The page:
Dear Dr. Gridlock:

I drive on Rock Creek Parkway most days, and on occasion I am frustrated to come across cyclists using the road instead of the adjacent bike path. Their presence is dangerous in a number of ways, such as when drivers try to pass them on the winding, two-lane portions of the parkway.

Are cyclists required to use an adjacent bike path when one is provided?

David Morgenstern

Washington

No, not in any of our jurisdictions, said Eric Gilliland, executive director of the Washington Area Bicyclist Association.

Many bicyclists eschew the Rock Creek bike path because it is cratered and cracked from tree roots and has puddles when it rains, Gilliland said. Can't blame them.

You may be interested to know that the Rock Creek bike path, from P Street NW to Broad Branch Road NW, is scheduled to be rebuilt. That project, involving the city and the National Park Service, is scheduled to start in January 2007 and take six to nine months, said the District government's bicycle coordinator, Jim Sebastian. That may take more bikes off the roadways.

D.C.'s Cell Phone Ban

Dear Dr. Gridlock:

I believe that talking on a hand-held cell phone while driving was outlawed in the District about a year ago. As a frequent pedestrian and occasional driver living near Dupont Circle, I notice more, not fewer, drivers in violation.

Have the police issued any tickets or made any arrests since the ban went into effect? It seems that when I spot a particularly dangerous driver, she or he is on a cell phone almost every time.

Bill Mould

Washington

Since the law went into effect, in July 2004, District police had issued 8,348 citations and 4,284 warnings through this August, said Kevin Morison, who handles such statistics for the police.

It seems the police are responding to the problem. Maybe word hasn't reached everyone, or maybe this is a case where the police can't get them all. Do you have any suggestions?

Towing a Truck

Dear Dr. Gridlock:

I am concerned about a very large truck carrying junk that has been parked at Fourth and C streets SW for the last couple of weeks.

It has been ticketed three times, but according to a meter attendant with whom I spoke, that is the maximum number of times it can be ticketed. The attendant also said the truck cannot be towed until a month has passed.

This is not just a meter violation, but also a violation of no-standing/parking rules during the morning rush hour (7 to 9:30 a.m.).

More importantly, this truck strikes me as a security threat, parked with unknown cargo next to federal office buildings.

Heidi Sorensen

University Park

The city says to call the catchall complaint number, 202-727-1000. Get a tracking number for your complaint, and check back in a few weeks. If the problem remains, please contact me again.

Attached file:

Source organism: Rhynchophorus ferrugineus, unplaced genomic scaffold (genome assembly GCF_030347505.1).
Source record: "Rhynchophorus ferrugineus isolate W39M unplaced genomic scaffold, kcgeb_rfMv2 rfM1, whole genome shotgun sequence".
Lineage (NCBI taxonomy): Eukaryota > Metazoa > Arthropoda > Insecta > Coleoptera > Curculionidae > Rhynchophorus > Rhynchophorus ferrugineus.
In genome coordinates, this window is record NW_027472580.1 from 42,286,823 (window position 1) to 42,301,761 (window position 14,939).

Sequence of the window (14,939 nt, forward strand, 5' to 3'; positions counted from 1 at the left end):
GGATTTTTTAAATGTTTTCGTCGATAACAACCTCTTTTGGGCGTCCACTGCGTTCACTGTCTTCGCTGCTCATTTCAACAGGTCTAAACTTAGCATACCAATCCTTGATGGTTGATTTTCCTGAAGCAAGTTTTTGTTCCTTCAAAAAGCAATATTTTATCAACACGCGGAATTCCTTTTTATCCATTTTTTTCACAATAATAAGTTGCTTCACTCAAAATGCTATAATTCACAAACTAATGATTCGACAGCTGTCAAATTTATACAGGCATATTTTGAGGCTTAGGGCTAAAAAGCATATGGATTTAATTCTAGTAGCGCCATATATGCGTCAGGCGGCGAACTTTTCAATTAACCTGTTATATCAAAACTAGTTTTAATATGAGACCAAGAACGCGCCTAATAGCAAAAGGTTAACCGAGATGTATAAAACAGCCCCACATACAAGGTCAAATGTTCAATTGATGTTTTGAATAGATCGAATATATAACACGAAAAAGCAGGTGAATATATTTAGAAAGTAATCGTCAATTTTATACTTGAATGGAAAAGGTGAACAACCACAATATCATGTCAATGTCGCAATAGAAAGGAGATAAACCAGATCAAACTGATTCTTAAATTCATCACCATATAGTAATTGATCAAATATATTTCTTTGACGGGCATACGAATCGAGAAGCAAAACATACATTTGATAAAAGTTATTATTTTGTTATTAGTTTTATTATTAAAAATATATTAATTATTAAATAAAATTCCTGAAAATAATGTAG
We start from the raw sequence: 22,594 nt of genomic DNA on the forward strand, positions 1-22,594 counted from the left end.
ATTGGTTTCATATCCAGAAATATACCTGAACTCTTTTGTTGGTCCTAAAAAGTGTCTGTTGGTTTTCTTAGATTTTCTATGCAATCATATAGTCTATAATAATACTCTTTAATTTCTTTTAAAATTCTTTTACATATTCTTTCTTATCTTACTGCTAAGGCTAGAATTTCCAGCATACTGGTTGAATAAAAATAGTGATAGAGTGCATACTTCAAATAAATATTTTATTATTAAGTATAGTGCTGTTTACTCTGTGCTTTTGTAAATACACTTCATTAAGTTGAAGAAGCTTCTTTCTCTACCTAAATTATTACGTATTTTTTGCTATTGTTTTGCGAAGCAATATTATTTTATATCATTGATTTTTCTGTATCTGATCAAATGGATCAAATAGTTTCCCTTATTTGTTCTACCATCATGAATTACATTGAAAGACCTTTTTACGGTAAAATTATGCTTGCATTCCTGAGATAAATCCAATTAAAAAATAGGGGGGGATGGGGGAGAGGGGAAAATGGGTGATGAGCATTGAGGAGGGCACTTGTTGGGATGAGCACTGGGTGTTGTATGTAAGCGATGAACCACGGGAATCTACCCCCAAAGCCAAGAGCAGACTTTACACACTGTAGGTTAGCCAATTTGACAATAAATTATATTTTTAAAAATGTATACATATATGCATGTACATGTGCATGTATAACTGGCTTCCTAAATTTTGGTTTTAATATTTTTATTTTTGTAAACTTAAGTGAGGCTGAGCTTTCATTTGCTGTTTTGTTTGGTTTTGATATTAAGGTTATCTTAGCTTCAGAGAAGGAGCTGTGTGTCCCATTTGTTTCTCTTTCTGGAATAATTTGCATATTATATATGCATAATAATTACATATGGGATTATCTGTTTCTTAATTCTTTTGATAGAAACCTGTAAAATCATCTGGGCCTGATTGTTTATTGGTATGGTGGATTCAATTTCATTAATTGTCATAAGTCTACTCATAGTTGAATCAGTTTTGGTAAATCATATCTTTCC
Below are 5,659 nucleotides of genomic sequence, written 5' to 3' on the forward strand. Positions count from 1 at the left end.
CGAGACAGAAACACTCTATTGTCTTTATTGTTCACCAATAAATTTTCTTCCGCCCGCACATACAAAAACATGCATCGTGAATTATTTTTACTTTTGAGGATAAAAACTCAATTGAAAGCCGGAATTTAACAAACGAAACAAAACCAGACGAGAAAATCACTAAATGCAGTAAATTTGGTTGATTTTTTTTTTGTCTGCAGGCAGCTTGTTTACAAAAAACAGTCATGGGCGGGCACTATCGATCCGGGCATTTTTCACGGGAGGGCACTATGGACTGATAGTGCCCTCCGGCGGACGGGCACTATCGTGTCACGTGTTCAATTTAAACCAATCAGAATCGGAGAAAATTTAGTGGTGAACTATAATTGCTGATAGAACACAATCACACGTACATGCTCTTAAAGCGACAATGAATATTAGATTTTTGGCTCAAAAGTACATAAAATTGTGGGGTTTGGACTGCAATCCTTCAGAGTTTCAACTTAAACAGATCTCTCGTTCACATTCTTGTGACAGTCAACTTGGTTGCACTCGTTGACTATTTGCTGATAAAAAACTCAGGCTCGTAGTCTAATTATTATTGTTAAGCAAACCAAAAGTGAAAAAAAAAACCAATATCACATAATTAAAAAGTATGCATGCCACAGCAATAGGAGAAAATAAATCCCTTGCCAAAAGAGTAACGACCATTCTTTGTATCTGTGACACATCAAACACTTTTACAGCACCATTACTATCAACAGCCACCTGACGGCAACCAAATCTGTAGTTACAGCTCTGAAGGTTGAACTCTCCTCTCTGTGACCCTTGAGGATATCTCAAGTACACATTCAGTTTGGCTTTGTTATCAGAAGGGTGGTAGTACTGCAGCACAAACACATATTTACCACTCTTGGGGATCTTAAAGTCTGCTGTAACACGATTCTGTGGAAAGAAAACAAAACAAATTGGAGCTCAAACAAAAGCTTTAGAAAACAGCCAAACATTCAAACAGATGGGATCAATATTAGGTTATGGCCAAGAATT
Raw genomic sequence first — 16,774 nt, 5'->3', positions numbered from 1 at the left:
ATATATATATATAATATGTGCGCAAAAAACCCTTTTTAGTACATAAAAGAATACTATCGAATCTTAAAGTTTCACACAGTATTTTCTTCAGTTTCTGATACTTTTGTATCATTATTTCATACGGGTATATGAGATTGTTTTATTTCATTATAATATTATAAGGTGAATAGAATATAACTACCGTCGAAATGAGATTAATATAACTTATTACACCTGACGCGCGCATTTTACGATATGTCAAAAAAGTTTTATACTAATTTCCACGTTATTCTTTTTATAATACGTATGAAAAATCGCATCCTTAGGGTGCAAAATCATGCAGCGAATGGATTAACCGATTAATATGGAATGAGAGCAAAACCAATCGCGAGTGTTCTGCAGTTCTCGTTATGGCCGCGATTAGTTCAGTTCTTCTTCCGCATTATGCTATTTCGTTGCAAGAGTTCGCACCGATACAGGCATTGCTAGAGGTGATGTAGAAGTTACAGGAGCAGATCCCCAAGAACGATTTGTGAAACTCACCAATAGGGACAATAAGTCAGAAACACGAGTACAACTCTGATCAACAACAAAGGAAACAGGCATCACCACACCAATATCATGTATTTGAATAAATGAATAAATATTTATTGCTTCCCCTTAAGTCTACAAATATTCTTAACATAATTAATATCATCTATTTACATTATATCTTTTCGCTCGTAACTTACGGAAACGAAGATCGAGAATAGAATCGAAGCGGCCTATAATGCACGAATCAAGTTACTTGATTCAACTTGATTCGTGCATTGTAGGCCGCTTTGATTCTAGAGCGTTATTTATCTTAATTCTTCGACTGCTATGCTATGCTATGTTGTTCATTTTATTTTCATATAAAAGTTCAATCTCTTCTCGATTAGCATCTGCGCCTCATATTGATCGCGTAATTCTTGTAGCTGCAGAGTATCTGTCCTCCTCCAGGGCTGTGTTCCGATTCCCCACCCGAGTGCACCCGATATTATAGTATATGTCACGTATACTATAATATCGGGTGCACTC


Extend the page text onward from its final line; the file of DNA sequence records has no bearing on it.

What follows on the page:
Highway Driving 101

Dear Dr. Gridlock:

I am wondering if you have recommendations for driving schools in the Washington area. I previously took lessons with a District school and got my license, but now I'd like to take lessons on highways in Maryland or Virginia. How can I wade through the listings and know which company is reputable?

Stacie Marinelli

Washington

Lots of luck. I've had one letter of recommendation for the Potomac Driving School in Montgomery County, but that's about it. Be sure to ask providers what highways, if any, the school uses. A lot of them don't go on any interstate highways.

Commercial Vehicles

Dear Dr. Gridlock:

Every morning and afternoon, as I use the Baltimore-Washington Parkway, I see dozens of commercial vehicles -- vans, trucks, cars, etc. -- also using the parkway and ignoring the "Commercial Vehicles Prohibited" signs.

I grew up near a similar parkway in Mississippi, where commercial vehicle drivers on the parkway were ticketed. Why can't the National Park Service enforce the same law up here? I always thought it was standard Park Service policy to disallow all commercial vehicles.

Is there anyone I can call? I can't take it another year!

Jonie Lehmann

Columbia

The National Park Service prohibits commercial vehicles on the Baltimore-Washington Parkway, which extends about 20 miles from the District line to Route 175.

Commercial vehicles are defined as trucks, station wagons, pickups or other vehicles transporting valuable property for a fee or providing services to another person for profit. U.S. Park Police have written 600 citations for violations in the past four years, said Bill Line, a Park Service spokesman. He said police recognize that they can't get all the violators.

By the way, the road from Route 175 on into Baltimore becomes Maryland Route 295 and is under state jurisdiction. The state imposes no restrictions on commercial vehicles on its segment.

To complain, you can call local Park Service public information officer Bill Line at 202-619-7177. Tell him Dr. Gridlock sent you.

If this is driving you crazy, I wonder if it makes more sense to commute on the parallel roads, Interstate 95 or Route 29?

Transportation researcher Diane Mattingly contributed to this column.

Dr. Gridlock appears Thursdays in the Extra and Sundays in the Metro section. You can write to Dr. Gridlock at 1150 15th St. NW, Washington, D.C. 20071. He prefers to receive e-mail, at drgridlock@washpost.com, or faxes, at 703-352-3908. Include your full name, town, county and day and evening telephone numbers.